Mortgage rates were sideways to slightly higher today as financial markets returned for the final 2 days of the holiday-shortened week.  Trade war anxiety is front and center for both stocks and bonds (which dictate rates). 

Fear of negative economic fallout surrounding trade policies is keeping stocks in a holding pattern just off their recent highs.  Tomorrow, investors will also have to contend with an important scheduled event in the form of the big jobs report at 8:30am ET.  While the jobs data is always capable of causing volatility for rates, it will be balanced against trade-related developments due to the scheduled implementation of new tariffs on China at midnight. 

For instance, if trade-related fears are causing markets to panic, that panic could easily help bonds more than a strong jobs number would hurt.  That's just one potential combination, however.  If the market reaction to trade-related developments is in line with the reaction to the jobs report, that could be the thing that begins pushing stocks and rates out of their recently narrow ranges, for better or worse.

Loan Originator Perspective

Bonds traded in a narrow range today, no surprise given the shortened trading week.  There was no reaction to last month's Fed Minutes, which were released this PM.  Tomorrow's NFP jobs' report is the wild card here.  I don't expect a huge impact, an neutral on lock/float today.  -Ted Rood, Senior Originator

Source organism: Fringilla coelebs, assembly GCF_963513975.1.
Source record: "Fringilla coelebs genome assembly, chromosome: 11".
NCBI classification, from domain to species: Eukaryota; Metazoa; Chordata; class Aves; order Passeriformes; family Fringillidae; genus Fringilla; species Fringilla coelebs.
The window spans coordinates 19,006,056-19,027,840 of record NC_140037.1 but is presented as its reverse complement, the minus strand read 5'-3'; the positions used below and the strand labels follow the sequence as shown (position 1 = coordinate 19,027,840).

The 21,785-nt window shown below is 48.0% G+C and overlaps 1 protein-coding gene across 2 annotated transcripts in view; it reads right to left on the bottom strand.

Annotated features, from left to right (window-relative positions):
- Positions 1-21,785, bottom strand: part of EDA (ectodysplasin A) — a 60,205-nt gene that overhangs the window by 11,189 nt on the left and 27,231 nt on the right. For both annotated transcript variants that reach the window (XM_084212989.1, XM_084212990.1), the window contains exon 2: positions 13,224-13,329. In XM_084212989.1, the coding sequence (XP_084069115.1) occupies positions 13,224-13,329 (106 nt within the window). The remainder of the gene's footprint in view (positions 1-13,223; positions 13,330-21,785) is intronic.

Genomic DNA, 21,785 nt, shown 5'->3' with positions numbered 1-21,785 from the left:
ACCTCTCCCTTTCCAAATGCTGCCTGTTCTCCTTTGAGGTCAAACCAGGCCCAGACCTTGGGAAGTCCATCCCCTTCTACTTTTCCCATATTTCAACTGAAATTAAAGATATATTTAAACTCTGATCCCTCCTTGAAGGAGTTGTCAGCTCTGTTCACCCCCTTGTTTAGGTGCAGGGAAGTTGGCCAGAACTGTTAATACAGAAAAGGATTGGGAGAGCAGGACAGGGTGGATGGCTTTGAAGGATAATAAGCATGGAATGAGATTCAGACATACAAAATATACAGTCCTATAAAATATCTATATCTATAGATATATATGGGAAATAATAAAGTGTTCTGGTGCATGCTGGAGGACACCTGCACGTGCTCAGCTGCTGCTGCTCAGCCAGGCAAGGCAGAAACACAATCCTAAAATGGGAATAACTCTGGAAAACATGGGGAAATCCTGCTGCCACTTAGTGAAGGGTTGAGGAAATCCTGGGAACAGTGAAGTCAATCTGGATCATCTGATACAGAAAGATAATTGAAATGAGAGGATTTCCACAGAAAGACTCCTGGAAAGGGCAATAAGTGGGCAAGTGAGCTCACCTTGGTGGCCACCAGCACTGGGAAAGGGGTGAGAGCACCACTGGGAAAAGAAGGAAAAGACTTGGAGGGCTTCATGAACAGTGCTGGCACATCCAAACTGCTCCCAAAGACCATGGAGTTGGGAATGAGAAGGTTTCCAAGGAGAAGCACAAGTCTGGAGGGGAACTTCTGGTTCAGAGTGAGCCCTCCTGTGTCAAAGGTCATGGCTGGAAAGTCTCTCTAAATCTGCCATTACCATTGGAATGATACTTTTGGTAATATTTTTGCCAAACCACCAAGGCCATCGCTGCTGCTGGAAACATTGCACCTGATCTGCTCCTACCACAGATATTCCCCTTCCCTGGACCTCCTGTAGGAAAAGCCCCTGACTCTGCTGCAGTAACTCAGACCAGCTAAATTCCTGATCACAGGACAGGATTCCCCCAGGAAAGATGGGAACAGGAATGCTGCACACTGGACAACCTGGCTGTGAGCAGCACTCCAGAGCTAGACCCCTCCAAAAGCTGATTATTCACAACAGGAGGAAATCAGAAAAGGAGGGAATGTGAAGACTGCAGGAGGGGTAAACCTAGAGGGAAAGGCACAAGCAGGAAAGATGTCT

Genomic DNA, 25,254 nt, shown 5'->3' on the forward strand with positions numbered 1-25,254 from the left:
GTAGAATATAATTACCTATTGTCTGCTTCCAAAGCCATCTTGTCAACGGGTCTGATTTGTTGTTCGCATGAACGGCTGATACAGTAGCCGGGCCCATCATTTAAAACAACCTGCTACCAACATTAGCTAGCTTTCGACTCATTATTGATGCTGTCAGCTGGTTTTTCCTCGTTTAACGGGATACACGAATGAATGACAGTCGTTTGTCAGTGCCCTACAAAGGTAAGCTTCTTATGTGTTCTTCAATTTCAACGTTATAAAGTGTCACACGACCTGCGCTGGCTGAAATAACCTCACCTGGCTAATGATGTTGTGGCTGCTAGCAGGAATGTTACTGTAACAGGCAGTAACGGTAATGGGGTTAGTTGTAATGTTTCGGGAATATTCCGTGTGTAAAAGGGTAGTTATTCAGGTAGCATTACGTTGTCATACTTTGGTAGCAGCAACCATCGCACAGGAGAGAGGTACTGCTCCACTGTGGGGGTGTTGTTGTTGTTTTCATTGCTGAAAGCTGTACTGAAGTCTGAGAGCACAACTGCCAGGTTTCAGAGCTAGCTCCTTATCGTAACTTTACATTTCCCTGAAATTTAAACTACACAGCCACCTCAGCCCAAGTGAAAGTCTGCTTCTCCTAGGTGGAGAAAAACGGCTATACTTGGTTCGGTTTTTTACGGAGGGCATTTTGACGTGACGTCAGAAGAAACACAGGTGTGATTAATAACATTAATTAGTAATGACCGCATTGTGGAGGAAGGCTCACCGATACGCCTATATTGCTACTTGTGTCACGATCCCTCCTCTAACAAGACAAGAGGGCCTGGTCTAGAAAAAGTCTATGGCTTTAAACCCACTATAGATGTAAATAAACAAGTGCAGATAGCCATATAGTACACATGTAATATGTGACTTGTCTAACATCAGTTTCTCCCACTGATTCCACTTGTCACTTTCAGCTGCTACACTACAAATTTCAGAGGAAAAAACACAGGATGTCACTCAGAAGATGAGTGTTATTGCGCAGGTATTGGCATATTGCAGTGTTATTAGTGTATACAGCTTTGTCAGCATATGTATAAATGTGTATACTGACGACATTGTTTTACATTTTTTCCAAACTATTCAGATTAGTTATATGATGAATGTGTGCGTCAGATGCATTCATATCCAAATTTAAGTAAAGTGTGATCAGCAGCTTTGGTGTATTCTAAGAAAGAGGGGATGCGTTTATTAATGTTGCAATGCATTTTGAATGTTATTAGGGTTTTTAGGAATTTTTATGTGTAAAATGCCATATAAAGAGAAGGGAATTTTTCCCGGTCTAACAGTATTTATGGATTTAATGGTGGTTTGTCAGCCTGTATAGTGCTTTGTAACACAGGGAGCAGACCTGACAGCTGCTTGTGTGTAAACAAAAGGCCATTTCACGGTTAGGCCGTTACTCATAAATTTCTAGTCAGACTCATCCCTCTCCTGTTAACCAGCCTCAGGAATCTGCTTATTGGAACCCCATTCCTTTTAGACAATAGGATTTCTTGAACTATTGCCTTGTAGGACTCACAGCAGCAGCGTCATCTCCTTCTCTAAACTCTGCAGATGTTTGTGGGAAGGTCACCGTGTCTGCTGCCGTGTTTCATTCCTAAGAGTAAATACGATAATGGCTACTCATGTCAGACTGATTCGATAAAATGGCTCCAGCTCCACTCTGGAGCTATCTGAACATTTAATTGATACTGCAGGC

Today's Most Prevalent Rates

  • 30YR FIXED - 4.625-4.75
  • FHA/VA - 4.25-4.5%
  • 15 YEAR FIXED - 4.125%
  • 5 YEAR ARMS -  3.75-4.25% depending on the lender

Ongoing Lock/Float Considerations

  • Rates have been moving higher in a serious way due to headwinds that cannot be quickly defeated.  These include the Fed's increasingly restrictive monetary policy outlook, the increased amount of Treasury issuance to pay for the tax bill (higher bond issuance = higher rates), and the possibility that fiscal stimulus results in higher growth/inflation.

  • While we may see periodic corrections to the broader trend toward higher rates, it's safer to assume that broader trend can and will continue.  Until that changes, it makes much more sense to remain heavily-biased toward locking as opposed to floating.
  • Rates discussed refer to the most frequently-quoted, conforming, conventional 30yr fixed rate for top tier borrowers among average to well-priced lenders.  The rates generally assume little-to-no origination or discount except as noted when applicable.  Rates appearing on this page are "effective rates" that take day-to-day changes in upfront costs into consideration.